Greetings all,

I spent the previous five weeks walking the desert surveying for rare plants. As I’ve mentioned before, I was doing surveys for rare plants on areas where herbicide treatments intended to restore grassland in areas that have been converted to shrubland through grazing as part of the Restore New Mexico program. In my previous posts on the subject, I’ve mostly talked about Peniocereus greggii, partly because that is all I was finding and partly because that is all I expected to find. However, since then we’ve found the other, and much more exciting, of our target species: Pediomelum pentaphyllum, a.k.a. Chihuahuan scurfpea, a.k.a. (for those who like USDA codes) PEPE27!

Pediomelum pentaphyllum is quite rare. As of 2008, there were a grand total of two known populations, one near the small community of Sunizona in southeastern Arizona and one in Hachita Valley in southwestern New Mexico. In 2010, a third population was found, southeast of Safford in southeastern Arizona. These three populations gave us a total of around 2,000 known individuals. There are also historical records from additional sites in southeastern Arizona, northern Chihuahua, and, maybe, western Texas. However, searches to rediscover these additional populations have failed, and none of them have been seen in the last 50 years. Maybe they’re still out there, who knows?

That western Texas record is a story in itself. A specimen was collected during the United States and Mexican Boundary Survey in 1853, but the locality is very uncertain. The specimen’s label says it was collected “chiefly in the Valley of the Rio Grande, below Doñana”. A note anonymously handwritten in pencil says “Fields nr the Presidio del Norte, August, Presidio Co., Texas”. This presents multiple problems: Doña Ana (in southern New Mexico) and Presidio del Norte (now called Ojinaga) are 240 miles apart; Ojinaga is in Chihuahua, Mexico, not Texas (although of course “fields near” Ojinaga might be in Texas); we have no idea where that “Fields nr the Presidio del Norte” locality comes from or on what basis we should take it to be accurate. That last problem turns out to be relatively easily solved. The “Presidio del Norte” locality comes from the Report on the United States and Mexican Boundary Survey. We’re still left with the first two problems and no good way to resolve them. I’ve encountered this kind of confusion before; specimens from the boundary survey have one locality on the specimen label and a different locality in the report and you don’t know which one (if any) is correct. So far as I can tell, locality information on boundary survey specimens just isn’t particularly reliable. So, we don’t know if that specimen came from New Mexico, Texas, or Chihuahua and it is our only basis for believing Pediomelum pentaphyllum has ever been seen in Texas. Ugh. By the way, you can see this specimen for yourself:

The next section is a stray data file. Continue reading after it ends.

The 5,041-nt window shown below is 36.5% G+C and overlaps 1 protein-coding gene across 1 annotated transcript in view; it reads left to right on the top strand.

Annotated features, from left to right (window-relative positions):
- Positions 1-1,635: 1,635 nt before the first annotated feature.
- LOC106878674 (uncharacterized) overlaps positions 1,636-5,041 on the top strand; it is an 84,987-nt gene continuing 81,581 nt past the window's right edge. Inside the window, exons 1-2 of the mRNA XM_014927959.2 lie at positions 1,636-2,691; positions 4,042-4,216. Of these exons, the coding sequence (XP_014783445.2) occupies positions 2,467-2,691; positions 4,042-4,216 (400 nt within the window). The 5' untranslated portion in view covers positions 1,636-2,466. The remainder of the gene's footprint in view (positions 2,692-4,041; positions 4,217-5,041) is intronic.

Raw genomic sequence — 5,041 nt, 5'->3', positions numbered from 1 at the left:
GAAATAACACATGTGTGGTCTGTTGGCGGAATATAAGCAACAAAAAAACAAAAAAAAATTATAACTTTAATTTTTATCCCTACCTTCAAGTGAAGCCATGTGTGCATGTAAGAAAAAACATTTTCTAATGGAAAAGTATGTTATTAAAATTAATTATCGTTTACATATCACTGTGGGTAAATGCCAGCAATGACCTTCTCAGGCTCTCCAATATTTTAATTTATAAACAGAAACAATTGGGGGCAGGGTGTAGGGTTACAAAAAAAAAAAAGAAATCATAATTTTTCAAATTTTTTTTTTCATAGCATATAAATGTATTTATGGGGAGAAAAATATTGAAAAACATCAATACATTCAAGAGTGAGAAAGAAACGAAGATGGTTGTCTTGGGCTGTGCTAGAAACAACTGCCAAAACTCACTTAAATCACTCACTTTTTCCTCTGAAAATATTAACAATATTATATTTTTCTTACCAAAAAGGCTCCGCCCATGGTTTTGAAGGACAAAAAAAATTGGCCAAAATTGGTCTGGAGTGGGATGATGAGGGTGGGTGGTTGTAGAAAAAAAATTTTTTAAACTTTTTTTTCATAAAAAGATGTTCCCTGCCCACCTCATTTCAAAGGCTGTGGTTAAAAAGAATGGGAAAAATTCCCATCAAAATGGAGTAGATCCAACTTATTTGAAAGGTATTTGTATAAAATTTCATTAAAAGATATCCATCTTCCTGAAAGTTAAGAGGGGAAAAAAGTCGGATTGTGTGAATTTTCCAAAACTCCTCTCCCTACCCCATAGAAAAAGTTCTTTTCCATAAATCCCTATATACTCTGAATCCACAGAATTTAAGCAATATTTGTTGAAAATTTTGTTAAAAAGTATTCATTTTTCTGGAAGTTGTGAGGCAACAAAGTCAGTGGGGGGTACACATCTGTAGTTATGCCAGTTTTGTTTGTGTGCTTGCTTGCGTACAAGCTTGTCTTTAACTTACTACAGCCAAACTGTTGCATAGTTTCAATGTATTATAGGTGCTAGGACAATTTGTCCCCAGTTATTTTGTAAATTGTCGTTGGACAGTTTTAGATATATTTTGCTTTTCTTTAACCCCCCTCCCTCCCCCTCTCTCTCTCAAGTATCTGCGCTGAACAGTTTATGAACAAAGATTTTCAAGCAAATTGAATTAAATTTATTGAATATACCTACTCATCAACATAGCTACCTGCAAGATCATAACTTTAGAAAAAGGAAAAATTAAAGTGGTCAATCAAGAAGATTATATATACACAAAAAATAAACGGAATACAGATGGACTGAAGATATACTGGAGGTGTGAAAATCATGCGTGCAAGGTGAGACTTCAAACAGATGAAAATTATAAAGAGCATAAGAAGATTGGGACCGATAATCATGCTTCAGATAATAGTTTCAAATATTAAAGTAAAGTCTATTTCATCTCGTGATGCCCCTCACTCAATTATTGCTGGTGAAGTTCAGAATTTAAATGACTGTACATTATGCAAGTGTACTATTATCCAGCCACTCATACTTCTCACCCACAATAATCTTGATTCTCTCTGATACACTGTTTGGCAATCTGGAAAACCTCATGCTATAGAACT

It’s amazing how easily things like this can be tracked down these days. The report is online, a photograph of the specimen is online, it’s all right there! I’m still left with an irritating uncertainty, but at least it didn’t take me weeks of waiting for letters back and forth and schlepping things from the library.

OK, back to Pediomelum pentaphyllum. It’s rare, and most of the surveys for it have come up empty-handed. I did a couple of weeks of surveying back in 2010, for instance, during which I did not see a single individual except for a few at the Hachita Valley population to familiarize myself with the species at a known population. More extensive surveys for the Restore New Mexico program in 2012 had the same result. For this year’s surveys, I basically expected that we’d get to wander around in the desert for a few weeks, see some wonderful places, put a couple hundred miles on our shoes, and not see any Pediomelum pentaphyllum. So it took a while for me to believe what I was seeing when I stumbled across the first one:

And another:

And another: